remission

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Related to Remissive: exhilarating

remission

 [re-mish´un]
diminution or abatement of the symptoms of a disease; the period during which such diminution occurs.

re·mis·sion

(rē-mish'ŭn),
1. Abatement or lessening in severity of the symptoms of a disease.
2. The period during which such abatement occurs.
[L. remissio, fr. re-mitto, pp. -missus, to send back, slacken, relax]

remission

(rĭ-mĭsh′ən)
n.
1.
a. The act of remitting.
b. A condition or period in which something is remitted.
2. A lessening of intensity or degree; abatement.
3.
a. Medicine Abatement or subsiding of the symptoms of a disease.
b. The period during which the symptoms of a disease abate or subside.
4.
a. Release, as from a debt, penalty, or obligation.
b. Forgiveness; pardon.

remission

Medtalk A period during which the signs and Sx of a disease disappear or diminish Oncology Regression of Sx or lesions in a malignancy, most commonly referring to the disappearance of a lympho- or myeloproliferative tumor by radio- or chemotherapy and amelioration of clinical Sx, which may be temporary, partial or complete. See Cure, Induction of remission, Leukemia management, Partial remission, Pathologic remission, Spontaneous regression of cancer. Cf Relapse.

re·mis·sion

(rĕ-mish'ŭn)
1. Abatement or lessening in severity of the symptoms of a disease.
2. The period during which such abatement occurs.
[L. remissio, fr. re-mitto, pp. -missus, to send back, slacken, relax]

remission

A marked reduction in the severity of the symptoms or signs of a disease, or its temporary disappearance.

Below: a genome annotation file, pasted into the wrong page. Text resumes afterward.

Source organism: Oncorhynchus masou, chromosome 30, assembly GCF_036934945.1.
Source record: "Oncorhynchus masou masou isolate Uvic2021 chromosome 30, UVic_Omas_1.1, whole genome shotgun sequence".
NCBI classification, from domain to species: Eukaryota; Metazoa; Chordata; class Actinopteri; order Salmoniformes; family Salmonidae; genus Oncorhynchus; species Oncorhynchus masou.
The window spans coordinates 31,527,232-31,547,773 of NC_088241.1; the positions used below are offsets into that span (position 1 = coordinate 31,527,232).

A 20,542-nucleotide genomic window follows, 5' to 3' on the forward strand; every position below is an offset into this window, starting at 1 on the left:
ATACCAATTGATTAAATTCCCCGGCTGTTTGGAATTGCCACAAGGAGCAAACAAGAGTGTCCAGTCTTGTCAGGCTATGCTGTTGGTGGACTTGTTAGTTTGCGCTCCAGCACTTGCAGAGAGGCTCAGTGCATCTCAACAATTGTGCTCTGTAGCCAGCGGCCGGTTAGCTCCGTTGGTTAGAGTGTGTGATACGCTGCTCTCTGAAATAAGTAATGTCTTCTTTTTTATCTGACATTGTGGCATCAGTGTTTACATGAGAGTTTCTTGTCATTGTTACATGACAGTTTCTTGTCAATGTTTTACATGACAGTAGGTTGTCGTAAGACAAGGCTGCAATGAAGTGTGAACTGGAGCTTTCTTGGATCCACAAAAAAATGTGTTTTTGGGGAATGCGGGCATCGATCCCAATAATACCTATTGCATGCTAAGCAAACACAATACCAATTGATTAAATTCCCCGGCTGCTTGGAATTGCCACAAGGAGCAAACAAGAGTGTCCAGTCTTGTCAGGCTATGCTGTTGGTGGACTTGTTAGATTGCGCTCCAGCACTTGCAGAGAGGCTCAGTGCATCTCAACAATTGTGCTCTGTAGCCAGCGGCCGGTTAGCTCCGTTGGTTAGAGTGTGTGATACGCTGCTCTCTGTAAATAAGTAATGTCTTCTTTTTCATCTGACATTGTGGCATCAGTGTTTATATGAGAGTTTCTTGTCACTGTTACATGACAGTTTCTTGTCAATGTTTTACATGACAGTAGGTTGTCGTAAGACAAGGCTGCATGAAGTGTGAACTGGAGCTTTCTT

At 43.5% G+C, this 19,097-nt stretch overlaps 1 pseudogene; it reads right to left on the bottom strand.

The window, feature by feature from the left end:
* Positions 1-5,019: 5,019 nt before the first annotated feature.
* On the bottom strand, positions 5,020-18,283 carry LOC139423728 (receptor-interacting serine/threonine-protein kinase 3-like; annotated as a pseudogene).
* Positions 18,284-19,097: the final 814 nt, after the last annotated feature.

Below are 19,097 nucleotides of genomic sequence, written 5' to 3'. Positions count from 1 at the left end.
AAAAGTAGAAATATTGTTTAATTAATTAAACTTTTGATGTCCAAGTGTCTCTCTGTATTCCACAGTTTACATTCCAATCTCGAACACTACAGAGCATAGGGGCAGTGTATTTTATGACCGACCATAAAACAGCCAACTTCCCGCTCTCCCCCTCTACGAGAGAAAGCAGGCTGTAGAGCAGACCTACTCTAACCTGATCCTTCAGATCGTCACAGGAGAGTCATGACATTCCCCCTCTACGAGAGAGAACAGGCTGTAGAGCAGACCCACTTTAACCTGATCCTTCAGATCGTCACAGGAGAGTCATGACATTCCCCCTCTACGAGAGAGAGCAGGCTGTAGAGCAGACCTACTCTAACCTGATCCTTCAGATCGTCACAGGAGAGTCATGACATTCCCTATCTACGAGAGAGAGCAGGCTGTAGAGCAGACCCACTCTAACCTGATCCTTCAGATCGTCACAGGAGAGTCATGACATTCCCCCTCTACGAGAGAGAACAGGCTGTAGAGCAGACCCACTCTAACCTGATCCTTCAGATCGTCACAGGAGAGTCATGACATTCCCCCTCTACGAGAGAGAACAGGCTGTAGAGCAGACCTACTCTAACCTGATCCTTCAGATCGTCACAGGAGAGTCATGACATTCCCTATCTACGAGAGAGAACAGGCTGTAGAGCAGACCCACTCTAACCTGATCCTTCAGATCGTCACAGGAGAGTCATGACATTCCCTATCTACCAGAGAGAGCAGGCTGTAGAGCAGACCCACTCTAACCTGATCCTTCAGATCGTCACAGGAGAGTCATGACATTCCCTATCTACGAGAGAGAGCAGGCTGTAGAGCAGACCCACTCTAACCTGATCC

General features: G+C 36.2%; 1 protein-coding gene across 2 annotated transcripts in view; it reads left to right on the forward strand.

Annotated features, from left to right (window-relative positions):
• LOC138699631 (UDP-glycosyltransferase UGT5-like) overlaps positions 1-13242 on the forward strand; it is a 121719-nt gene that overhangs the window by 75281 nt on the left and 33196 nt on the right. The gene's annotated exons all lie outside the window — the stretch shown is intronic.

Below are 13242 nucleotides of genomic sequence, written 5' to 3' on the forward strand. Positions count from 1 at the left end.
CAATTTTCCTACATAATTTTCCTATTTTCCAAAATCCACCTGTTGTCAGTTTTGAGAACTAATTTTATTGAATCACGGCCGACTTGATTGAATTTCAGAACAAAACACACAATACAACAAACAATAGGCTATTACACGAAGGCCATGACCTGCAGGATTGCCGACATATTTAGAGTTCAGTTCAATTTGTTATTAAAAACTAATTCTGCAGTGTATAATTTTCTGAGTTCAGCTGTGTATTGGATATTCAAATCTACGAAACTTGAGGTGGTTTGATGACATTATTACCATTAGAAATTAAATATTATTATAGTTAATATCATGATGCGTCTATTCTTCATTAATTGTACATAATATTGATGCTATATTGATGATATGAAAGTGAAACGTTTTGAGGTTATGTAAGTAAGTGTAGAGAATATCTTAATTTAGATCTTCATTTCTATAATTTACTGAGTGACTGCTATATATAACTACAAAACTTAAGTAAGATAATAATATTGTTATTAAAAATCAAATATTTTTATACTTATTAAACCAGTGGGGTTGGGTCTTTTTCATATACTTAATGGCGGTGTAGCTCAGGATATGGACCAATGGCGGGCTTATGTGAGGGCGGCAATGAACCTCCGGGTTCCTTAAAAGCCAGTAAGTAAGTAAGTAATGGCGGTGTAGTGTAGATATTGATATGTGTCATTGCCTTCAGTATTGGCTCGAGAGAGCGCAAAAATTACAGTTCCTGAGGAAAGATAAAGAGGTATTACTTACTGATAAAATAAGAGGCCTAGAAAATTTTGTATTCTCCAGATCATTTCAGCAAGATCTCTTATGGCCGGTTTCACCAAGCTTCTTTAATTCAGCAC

Remission

A disappearance of a disease as a result of treatment. Complete remission means that all disease is gone. Partial remission means that the disease is significantly improved by treatment, but residual traces of the disease are still present.

re·mis·sion

(rĕ-mish'ŭn)
1. Abatement or lessening in severity of disease symptoms.
2. Period during which such abatement occurs.
[L. remissio, fr. re-mitto, pp. -missus, to send back, slacken, relax]
References in periodicals archive ?
Participants had to be in a remissive state of their disease process and have no disorder other than MS that would affect their mobility.
(12) It evolved into a system of libertarian thought that has been described as remissive and therapeutic and became very influential in the human services area and particularly in contemporary educational philosophies.
But by the sixth reel, the dog has turned into a remissive figure.